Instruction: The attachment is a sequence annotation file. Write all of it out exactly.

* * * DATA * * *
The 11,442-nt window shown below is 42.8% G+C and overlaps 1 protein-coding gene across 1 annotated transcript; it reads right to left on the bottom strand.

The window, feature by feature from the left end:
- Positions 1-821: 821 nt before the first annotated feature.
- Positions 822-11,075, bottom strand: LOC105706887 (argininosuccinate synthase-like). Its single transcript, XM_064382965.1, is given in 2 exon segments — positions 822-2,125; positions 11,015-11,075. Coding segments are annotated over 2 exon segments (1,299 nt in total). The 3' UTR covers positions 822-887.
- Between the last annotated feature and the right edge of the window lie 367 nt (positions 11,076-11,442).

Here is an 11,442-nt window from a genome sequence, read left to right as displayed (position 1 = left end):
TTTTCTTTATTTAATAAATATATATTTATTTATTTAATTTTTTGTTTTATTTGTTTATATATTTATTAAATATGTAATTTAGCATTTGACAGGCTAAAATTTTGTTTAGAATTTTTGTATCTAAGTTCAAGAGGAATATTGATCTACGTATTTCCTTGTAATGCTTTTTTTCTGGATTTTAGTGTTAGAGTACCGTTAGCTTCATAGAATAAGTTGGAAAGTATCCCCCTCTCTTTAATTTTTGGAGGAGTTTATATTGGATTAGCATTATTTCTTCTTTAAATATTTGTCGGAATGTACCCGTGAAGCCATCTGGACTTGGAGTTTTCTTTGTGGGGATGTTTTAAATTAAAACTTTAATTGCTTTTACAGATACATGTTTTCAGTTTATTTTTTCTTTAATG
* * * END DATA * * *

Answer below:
The 11,442-nt window shown below is 42.8% G+C and overlaps 1 protein-coding gene across 1 annotated transcript; it reads right to left on the bottom strand.

The window, feature by feature from the left end:
- Positions 1-821: 821 nt before the first annotated feature.
- Positions 822-11,075, bottom strand: LOC105706887 (argininosuccinate synthase-like). Its single transcript, XM_064382965.1, is given in 2 exon segments — positions 822-2,125; positions 11,015-11,075. Coding segments are annotated over 2 exon segments (1,299 nt in total). The 3' UTR covers positions 822-887.
- Between the last annotated feature and the right edge of the window lie 367 nt (positions 11,076-11,442).

Here is an 11,442-nt window from a genome sequence, read left to right as displayed (position 1 = left end):
TTTTCTTTATTTAATAAATATATATTTATTTATTTAATTTTTTGTTTTATTTGTTTATATATTTATTAAATATGTAATTTAGCATTTGACAGGCTAAAATTTTGTTTAGAATTTTTGTATCTAAGTTCAAGAGGAATATTGATCTACGTATTTCCTTGTAATGCTTTTTTTCTGGATTTTAGTGTTAGAGTACCGTTAGCTTCATAGAATAAGTTGGAAAGTATCCCCCTCTCTTTAATTTTTGGAGGAGTTTATATTGGATTAGCATTATTTCTTCTTTAAATATTTGTCGGAATGTACCCGTGAAGCCATCTGGACTTGGAGTTTTCTTTGTGGGGATGTTTTAAATTAAAACTTTAATTGCTTTTACAGATACATGTTTTCAGTTTATTTTTTCTTTAATG